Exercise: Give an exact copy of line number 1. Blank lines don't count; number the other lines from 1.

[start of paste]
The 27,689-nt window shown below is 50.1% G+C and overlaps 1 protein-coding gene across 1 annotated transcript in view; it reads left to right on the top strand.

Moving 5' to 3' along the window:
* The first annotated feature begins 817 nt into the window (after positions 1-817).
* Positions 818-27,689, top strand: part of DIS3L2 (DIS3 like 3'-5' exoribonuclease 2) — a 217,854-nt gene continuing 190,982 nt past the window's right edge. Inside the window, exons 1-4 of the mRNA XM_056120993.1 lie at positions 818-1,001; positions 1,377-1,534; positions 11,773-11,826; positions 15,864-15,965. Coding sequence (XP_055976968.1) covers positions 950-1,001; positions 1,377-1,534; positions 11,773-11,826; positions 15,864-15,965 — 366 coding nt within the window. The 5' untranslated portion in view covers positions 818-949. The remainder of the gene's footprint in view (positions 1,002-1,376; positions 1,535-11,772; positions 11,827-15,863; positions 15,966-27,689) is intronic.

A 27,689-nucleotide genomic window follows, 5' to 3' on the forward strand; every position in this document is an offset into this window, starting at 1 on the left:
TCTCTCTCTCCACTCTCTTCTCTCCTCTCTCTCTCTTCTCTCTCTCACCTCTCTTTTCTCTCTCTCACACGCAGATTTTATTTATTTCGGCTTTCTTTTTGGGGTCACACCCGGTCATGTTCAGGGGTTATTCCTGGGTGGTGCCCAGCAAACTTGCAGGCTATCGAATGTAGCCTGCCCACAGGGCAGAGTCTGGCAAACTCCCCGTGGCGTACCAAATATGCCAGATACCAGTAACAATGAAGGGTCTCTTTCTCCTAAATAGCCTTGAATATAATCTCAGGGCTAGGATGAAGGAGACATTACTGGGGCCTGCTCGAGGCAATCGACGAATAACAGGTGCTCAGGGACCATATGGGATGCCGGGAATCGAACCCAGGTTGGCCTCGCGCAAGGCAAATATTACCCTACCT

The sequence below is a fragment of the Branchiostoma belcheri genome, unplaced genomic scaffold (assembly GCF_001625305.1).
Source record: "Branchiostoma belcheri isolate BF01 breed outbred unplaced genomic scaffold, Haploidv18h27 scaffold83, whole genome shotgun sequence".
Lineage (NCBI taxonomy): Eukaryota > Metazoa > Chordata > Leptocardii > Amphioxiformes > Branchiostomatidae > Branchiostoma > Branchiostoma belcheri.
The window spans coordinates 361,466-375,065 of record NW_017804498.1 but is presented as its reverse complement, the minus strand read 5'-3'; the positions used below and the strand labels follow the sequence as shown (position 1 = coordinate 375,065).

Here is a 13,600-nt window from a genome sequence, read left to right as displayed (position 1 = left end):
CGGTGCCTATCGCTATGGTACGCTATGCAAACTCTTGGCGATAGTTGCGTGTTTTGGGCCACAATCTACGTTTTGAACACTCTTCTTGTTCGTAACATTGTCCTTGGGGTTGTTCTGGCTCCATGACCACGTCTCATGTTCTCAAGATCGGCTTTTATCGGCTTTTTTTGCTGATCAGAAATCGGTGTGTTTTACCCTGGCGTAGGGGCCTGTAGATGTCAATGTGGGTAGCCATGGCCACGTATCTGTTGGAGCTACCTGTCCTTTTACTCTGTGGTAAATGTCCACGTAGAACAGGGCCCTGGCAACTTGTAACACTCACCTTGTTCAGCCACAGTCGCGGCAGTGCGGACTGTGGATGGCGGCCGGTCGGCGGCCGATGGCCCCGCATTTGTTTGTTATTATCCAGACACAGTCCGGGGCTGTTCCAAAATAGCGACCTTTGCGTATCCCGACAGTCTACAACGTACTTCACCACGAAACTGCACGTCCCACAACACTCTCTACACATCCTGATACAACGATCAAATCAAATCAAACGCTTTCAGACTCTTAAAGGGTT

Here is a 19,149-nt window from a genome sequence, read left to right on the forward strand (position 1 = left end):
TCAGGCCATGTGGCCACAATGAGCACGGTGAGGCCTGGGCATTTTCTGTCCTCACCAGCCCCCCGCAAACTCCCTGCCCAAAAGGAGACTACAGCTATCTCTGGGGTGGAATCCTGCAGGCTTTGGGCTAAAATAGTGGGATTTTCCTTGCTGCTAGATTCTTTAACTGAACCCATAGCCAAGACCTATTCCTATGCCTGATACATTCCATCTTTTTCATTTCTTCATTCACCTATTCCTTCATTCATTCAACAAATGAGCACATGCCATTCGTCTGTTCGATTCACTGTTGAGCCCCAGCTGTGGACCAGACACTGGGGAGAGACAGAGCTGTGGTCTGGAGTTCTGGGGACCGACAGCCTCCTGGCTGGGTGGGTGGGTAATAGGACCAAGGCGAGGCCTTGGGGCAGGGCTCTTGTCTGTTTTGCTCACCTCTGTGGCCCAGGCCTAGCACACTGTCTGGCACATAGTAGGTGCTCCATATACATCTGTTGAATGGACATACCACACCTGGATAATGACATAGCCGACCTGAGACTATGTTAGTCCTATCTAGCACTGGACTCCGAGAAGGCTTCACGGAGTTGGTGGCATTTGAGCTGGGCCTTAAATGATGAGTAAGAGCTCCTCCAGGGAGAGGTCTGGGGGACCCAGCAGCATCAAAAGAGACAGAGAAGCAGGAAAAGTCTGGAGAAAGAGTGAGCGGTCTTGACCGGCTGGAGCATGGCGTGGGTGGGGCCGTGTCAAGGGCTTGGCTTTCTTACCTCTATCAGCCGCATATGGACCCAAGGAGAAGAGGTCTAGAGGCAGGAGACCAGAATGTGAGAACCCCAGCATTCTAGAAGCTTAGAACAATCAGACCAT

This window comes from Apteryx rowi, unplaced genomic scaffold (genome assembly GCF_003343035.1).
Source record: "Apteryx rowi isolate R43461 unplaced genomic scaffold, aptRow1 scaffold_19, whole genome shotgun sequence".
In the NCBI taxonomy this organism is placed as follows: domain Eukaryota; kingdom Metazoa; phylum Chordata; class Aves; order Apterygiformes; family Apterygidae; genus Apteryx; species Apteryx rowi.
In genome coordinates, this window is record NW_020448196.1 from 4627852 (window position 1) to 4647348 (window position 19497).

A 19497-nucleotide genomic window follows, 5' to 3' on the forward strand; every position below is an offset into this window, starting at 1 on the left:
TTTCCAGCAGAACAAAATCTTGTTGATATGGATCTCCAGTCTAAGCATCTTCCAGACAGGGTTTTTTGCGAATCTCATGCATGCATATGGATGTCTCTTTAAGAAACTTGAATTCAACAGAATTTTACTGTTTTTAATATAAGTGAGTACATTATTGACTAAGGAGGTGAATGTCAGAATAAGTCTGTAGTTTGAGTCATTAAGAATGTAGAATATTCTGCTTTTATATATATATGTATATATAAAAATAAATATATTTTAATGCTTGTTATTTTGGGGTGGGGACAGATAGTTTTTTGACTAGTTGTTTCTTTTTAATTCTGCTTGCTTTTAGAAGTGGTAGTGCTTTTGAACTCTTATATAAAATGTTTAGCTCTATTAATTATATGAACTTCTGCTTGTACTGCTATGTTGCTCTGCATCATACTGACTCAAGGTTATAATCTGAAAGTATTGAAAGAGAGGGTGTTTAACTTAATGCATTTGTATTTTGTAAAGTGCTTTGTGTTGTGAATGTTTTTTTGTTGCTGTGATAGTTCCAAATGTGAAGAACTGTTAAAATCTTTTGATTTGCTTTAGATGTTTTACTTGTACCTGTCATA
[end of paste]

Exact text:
The 27,689-nt window shown below is 50.1% G+C and overlaps 1 protein-coding gene across 1 annotated transcript in view; it reads left to right on the top strand.